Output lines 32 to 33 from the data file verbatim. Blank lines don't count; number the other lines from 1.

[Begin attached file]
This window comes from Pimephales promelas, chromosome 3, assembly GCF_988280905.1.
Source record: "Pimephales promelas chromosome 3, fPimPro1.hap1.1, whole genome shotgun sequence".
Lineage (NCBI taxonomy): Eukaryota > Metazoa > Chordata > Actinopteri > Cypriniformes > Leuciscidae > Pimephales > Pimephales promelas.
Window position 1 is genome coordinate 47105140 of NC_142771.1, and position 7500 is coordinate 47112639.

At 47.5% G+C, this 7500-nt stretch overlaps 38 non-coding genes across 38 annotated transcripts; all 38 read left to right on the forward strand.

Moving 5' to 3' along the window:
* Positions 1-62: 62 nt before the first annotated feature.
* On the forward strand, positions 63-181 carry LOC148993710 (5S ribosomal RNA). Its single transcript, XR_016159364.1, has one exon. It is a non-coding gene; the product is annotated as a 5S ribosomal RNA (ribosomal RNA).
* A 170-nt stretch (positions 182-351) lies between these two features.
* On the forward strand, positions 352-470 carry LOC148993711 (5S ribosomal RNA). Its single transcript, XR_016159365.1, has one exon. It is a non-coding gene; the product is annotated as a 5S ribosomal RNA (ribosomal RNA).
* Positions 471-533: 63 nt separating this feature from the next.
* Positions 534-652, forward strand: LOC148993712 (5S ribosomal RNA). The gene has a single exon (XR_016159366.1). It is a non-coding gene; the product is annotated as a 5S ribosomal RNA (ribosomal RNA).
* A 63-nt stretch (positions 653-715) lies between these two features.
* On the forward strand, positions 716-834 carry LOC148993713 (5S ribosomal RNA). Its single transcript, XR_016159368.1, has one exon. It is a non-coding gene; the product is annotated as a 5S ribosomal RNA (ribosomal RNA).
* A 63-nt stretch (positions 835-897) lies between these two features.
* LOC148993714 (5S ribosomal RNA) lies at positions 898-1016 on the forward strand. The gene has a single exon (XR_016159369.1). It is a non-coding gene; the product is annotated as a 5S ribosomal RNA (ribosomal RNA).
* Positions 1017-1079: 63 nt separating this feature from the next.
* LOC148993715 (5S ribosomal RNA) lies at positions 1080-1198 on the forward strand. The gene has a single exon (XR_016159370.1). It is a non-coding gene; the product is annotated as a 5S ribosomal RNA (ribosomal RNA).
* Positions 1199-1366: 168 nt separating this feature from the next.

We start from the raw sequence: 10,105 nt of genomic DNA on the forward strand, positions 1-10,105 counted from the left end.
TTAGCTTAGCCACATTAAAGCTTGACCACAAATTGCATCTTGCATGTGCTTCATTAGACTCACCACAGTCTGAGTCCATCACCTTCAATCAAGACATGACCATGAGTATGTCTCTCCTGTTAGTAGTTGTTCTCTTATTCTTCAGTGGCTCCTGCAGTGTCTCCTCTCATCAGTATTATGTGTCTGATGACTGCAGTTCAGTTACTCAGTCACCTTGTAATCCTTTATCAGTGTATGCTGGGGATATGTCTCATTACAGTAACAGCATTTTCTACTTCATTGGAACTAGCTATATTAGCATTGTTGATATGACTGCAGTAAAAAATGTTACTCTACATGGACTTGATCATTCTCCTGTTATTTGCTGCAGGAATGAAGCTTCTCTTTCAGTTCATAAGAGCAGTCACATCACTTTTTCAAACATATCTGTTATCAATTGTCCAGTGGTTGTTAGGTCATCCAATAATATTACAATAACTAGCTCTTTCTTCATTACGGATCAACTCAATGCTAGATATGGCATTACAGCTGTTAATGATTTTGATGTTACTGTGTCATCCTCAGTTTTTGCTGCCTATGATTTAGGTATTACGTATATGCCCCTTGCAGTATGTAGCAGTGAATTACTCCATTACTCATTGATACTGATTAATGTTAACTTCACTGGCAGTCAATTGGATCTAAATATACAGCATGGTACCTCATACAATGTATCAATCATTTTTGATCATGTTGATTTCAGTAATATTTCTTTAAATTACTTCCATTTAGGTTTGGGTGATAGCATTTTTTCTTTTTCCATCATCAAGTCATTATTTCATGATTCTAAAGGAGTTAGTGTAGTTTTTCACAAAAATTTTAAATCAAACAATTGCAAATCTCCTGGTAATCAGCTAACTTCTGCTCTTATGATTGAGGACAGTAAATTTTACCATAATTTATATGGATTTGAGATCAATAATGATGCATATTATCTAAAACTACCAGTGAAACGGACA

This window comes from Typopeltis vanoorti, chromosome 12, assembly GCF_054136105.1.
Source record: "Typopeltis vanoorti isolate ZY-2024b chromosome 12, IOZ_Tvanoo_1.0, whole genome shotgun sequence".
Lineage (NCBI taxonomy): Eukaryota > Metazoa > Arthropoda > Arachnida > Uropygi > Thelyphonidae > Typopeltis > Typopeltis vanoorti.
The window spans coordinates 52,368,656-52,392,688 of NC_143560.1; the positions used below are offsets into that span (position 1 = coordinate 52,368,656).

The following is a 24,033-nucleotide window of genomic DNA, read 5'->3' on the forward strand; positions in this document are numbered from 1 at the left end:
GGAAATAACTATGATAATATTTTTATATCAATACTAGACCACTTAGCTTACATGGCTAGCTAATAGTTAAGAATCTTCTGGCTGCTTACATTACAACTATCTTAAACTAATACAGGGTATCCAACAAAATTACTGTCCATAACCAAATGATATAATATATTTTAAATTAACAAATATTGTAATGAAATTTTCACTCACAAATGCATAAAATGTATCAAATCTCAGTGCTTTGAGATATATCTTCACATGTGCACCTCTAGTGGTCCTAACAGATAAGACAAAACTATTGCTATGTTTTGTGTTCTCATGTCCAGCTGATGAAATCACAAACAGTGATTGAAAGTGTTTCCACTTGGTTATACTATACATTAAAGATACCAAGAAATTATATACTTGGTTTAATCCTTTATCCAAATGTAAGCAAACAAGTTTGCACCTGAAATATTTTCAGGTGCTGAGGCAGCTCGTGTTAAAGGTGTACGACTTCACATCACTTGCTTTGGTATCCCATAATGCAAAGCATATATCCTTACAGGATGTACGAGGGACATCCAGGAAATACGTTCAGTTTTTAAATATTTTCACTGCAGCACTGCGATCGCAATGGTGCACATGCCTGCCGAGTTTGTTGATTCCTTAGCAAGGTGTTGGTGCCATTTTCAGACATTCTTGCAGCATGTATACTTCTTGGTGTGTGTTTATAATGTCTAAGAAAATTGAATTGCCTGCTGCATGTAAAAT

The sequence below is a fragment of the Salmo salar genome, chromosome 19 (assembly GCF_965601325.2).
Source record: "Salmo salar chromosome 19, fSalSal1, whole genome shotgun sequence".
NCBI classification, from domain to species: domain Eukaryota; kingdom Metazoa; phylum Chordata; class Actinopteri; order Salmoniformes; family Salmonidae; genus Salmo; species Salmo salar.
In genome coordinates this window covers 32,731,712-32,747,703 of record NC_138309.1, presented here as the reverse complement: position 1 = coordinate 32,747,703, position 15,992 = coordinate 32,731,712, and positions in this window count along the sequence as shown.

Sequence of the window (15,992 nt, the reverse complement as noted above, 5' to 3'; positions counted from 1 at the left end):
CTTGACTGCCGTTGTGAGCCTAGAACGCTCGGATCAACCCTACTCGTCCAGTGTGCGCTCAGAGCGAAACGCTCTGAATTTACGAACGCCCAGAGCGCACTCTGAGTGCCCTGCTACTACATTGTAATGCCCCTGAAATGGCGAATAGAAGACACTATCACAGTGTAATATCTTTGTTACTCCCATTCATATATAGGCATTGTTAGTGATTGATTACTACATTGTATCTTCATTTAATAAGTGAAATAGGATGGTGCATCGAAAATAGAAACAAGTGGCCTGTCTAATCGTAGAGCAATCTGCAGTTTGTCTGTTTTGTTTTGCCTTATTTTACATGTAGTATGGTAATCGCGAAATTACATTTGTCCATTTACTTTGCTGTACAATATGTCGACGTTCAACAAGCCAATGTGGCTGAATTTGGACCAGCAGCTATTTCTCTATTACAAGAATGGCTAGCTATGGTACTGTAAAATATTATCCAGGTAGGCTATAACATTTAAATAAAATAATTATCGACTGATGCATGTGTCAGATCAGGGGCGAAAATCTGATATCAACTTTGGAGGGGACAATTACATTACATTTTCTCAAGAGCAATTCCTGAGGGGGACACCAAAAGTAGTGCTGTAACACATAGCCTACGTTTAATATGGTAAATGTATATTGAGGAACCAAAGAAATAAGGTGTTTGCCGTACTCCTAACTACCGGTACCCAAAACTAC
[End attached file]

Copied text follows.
Sequence of the window (15,992 nt, the reverse complement as noted above, 5' to 3'; positions counted from 1 at the left end):
CTTGACTGCCGTTGTGAGCCTAGAACGCTCGGATCAACCCTACTCGTCCAGTGTGCGCTCAGAGCGAAACGCTCTGAATTTACGAACGCCCAGAGCGCACTCTGAGTGCCCTGCTACTACATTGTAATGCCCCTGAAATGGCGAATAGAAGACACTATCACAGTGTAATATCTTTGTTACTCCCATTCATATATAGGCATTGTTAGTGATTGATTACTACATTGTATCTTCATTTAATAAGTGAAATAGGATGGTGCATCGAAAATAGAAACAAGTGGCCTGTCTAATCGTAGAGCAATCTGCAGTTTGTCTGTTTTGTTTTGCCTTATTTTACATGTAGTATGGTAATCGCGAAATTACATTTGTCCATTTACTTTGCTGTACAATATGTCGACGTTCAACAAGCCAATGTGGCTGAATTTGGACCAGCAGCTATTTCTCTATTACAAGAATGGCTAGCTATGGTACTGTAAAATATTATCCAGGTAGGCTATAACATTTAAATAAAATAATTATCGACTGATGCATGTGTCAGATCAGGGGCGAAAATCTGATATCAACTTTGGAGGGGACAATTACATTACATTTTCTCAAGAGCAATTCCTGAGGGGGACACCAAAAGTAGTGCTGTAACACATAGCCTACGTTTAATATGGTAAATGTATATTGAGGAACCAAAGAAATAAGGTGTTTGCCGTACTCCTAACTACCGGTACCCAAAACTAC